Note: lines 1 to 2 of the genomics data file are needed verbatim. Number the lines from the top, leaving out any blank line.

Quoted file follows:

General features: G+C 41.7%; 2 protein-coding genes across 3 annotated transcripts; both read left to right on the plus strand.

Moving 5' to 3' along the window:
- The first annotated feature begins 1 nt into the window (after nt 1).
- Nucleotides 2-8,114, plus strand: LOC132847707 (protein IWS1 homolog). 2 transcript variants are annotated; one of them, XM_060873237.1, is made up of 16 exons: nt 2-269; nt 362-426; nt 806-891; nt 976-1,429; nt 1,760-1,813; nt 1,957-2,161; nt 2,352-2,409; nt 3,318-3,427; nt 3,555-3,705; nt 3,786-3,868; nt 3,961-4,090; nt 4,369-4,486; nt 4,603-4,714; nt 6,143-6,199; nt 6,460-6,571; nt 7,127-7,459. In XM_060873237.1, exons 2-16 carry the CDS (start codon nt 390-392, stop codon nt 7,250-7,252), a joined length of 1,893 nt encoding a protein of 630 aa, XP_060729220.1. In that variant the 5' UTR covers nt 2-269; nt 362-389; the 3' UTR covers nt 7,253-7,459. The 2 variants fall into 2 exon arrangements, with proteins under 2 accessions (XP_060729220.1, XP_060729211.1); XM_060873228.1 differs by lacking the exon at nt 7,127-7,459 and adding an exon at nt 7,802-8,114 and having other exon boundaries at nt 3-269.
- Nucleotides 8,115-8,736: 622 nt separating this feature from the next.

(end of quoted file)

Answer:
General features: G+C 41.7%; 2 protein-coding genes across 3 annotated transcripts; both read left to right on the plus strand.

Moving 5' to 3' along the window: